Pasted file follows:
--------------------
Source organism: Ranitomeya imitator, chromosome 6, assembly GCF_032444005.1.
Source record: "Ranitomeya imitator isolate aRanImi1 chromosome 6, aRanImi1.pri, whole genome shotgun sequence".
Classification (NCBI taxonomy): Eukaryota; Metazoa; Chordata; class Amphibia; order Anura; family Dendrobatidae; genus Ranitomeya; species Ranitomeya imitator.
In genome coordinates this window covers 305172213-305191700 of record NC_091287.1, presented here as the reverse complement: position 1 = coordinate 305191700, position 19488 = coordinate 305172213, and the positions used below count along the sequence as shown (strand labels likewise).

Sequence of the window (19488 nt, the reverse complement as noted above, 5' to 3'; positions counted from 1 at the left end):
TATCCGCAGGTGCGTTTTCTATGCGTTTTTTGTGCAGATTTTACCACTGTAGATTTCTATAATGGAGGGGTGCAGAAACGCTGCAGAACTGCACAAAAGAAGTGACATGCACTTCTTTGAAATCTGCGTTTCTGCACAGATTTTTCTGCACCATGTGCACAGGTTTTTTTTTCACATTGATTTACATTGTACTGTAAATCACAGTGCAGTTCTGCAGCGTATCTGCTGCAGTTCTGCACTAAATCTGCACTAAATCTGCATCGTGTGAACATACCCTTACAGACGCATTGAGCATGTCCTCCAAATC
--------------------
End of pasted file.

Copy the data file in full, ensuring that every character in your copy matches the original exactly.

Source organism: Ranitomeya imitator, chromosome 6, assembly GCF_032444005.1.
Source record: "Ranitomeya imitator isolate aRanImi1 chromosome 6, aRanImi1.pri, whole genome shotgun sequence".
Classification (NCBI taxonomy): Eukaryota; Metazoa; Chordata; class Amphibia; order Anura; family Dendrobatidae; genus Ranitomeya; species Ranitomeya imitator.
In genome coordinates this window covers 305172213-305191700 of record NC_091287.1, presented here as the reverse complement: position 1 = coordinate 305191700, position 19488 = coordinate 305172213, and the positions used below count along the sequence as shown (strand labels likewise).

Sequence of the window (19488 nt, the reverse complement as noted above, 5' to 3'; positions counted from 1 at the left end):
TATCCGCAGGTGCGTTTTCTATGCGTTTTTTGTGCAGATTTTACCACTGTAGATTTCTATAATGGAGGGGTGCAGAAACGCTGCAGAACTGCACAAAAGAAGTGACATGCACTTCTTTGAAATCTGCGTTTCTGCACAGATTTTTCTGCACCATGTGCACAGGTTTTTTTTTCACATTGATTTACATTGTACTGTAAATCACAGTGCAGTTCTGCAGCGTATCTGCTGCAGTTCTGCACTAAATCTGCACTAAATCTGCATCGTGTGAACATACCCTTACAGACGCATTGAGCATGTCCTCCAAATC